Things to Consider When Analyzing a Commercial Real Estate Deal
Since purchasing commercial real estate is more complicated than getting a single-family home, you need to first conduct your analysis. Here are some things to consider when purchasing a commercial property.
Local Economic Factors
On the other hand, it’s crucial to comprehend the booming sectors and how they affect the larger CRE market. Which local drivers are generating employment? Is there a dominant industry in the area’s economy? Investors can make more prescient, foreseeable judgments by better understanding the financial environment.
Condition of the Building
What was the structure used for in the past, and what kind of damage has it sustained over time? You should be aware of any potential hidden costs upfront because they are present in the majority of properties. Have the property appropriately assessed before you purchase it to identify any potential issues, such as mold or asbestos.
To buy the property, you must find the appropriate financing options. Your ability to obtain financing will be influenced by your business and personal credit scores, the type of property you’re purchasing, and your lender. Getting pre-approved before submitting an offer on the property is the smart option.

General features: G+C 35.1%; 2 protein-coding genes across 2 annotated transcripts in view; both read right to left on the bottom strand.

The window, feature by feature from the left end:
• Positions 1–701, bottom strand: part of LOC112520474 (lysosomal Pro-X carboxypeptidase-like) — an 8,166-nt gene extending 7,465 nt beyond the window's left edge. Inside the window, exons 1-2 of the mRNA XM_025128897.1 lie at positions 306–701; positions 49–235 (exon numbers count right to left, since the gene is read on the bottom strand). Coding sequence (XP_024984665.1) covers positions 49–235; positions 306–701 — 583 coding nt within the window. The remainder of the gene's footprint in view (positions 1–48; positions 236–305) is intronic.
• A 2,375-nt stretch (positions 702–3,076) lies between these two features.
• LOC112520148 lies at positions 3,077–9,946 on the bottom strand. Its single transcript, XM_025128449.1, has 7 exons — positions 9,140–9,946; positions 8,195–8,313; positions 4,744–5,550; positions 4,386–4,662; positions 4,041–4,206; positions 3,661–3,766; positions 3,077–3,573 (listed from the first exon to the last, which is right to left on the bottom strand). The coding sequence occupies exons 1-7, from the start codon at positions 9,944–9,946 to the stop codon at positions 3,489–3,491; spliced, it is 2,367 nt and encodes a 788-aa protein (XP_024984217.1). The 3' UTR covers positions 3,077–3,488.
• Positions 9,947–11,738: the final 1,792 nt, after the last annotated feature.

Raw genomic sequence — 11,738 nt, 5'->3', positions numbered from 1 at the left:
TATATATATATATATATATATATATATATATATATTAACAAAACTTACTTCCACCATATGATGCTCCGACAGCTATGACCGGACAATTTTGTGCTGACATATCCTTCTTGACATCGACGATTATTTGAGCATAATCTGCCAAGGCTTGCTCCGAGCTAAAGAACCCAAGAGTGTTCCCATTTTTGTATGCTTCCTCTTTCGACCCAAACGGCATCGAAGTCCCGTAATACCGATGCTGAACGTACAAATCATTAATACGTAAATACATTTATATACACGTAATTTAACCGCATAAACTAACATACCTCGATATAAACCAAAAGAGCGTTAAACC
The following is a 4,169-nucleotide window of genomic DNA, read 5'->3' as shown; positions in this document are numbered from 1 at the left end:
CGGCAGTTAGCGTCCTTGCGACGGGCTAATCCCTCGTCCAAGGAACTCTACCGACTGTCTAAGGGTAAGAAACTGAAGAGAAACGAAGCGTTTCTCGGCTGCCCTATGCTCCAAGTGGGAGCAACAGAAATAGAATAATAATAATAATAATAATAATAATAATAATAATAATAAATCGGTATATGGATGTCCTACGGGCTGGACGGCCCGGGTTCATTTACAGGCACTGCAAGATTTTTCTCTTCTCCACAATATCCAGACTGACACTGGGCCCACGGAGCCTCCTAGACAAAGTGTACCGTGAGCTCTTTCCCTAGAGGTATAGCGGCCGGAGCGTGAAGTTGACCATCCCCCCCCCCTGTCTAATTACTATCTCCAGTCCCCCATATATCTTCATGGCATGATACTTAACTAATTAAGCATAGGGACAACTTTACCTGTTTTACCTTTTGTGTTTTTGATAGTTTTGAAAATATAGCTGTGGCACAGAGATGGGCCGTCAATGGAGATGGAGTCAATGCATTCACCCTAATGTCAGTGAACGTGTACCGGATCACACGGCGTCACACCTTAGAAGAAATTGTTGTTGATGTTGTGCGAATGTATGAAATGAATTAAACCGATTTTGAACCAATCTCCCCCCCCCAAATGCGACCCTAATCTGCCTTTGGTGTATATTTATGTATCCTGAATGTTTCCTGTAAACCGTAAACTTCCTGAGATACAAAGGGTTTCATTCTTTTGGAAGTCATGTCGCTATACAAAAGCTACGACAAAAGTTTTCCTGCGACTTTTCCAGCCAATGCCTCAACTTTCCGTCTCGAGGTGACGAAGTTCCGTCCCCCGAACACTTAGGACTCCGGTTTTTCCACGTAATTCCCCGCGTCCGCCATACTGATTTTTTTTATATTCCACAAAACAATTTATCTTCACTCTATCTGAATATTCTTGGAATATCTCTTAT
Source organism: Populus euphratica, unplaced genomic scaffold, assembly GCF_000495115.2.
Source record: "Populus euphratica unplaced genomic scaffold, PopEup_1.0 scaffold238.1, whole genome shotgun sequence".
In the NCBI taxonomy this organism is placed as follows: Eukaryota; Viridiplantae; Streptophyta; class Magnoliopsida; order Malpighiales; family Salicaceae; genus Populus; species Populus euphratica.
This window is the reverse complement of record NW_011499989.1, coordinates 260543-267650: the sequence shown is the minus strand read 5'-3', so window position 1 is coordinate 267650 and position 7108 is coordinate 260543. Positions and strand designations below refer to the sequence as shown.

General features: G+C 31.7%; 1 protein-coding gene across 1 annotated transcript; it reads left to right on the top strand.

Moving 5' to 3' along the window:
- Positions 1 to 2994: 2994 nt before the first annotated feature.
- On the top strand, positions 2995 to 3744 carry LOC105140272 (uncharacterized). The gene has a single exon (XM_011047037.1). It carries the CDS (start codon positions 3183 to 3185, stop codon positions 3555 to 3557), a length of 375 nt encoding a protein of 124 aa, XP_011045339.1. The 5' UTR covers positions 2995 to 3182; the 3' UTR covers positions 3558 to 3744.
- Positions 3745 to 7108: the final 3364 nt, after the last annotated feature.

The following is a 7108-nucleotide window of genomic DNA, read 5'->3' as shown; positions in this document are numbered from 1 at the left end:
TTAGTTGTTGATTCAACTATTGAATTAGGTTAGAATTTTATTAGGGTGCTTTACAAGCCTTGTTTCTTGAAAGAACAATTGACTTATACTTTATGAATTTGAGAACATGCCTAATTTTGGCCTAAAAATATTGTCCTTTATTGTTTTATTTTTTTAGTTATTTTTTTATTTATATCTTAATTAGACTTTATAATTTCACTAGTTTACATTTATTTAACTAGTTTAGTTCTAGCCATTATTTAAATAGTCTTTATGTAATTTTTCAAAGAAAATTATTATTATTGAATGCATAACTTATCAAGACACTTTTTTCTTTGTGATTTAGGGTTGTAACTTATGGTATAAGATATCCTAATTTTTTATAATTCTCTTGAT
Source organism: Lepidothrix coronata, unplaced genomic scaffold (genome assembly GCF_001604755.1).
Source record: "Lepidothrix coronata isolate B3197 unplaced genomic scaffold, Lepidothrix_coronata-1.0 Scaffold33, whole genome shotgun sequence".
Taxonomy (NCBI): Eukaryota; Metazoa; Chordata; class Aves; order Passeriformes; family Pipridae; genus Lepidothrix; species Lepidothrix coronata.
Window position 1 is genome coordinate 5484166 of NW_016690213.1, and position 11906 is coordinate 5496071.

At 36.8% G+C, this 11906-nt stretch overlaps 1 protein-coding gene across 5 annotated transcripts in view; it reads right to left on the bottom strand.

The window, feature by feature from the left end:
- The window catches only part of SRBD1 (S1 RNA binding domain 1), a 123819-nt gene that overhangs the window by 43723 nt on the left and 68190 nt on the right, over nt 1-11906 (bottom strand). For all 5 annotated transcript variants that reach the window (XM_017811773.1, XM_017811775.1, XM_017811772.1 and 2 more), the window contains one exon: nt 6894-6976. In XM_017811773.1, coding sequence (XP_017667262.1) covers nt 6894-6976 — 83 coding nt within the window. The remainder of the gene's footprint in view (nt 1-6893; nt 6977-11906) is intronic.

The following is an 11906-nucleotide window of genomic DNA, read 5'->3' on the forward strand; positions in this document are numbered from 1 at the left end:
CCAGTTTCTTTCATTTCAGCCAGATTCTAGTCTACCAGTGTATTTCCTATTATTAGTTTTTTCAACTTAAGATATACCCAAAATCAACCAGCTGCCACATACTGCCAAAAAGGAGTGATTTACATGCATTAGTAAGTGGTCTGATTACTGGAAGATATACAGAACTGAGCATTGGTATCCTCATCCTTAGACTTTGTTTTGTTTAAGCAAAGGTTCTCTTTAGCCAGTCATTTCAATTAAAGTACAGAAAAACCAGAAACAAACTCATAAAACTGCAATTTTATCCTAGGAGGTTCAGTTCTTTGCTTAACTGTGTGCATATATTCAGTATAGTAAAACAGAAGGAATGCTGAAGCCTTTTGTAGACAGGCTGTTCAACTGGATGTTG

The Terms of the Deal
It’s a good idea to review the deal’s conditions once you’ve submitted your offer and reached an agreement with the seller. It will allow you to identify any issues with the property and prevent you from making a choice that might negatively affect your business.
The Right Professional
A lot goes into purchasing a commercial property, so you want to work with the appropriate people. Having the right team of professionals on your side will improve your chances of obtaining financing and identifying any difficulties early on.
The intricacy of analyzing commercial real estate deals turns off many investors. But it’s essential to remember that analyzing commercial real estate deals gets much simpler as time goes on. Before choosing one deal to invest in, most investors will examine dozens, if not hundreds, of others.
Finance Lobby is a commercial real estate financing marketplace. Our system enables brokers to submit deals to 1000s of lenders in minutes, allowing them to close better deals quicker.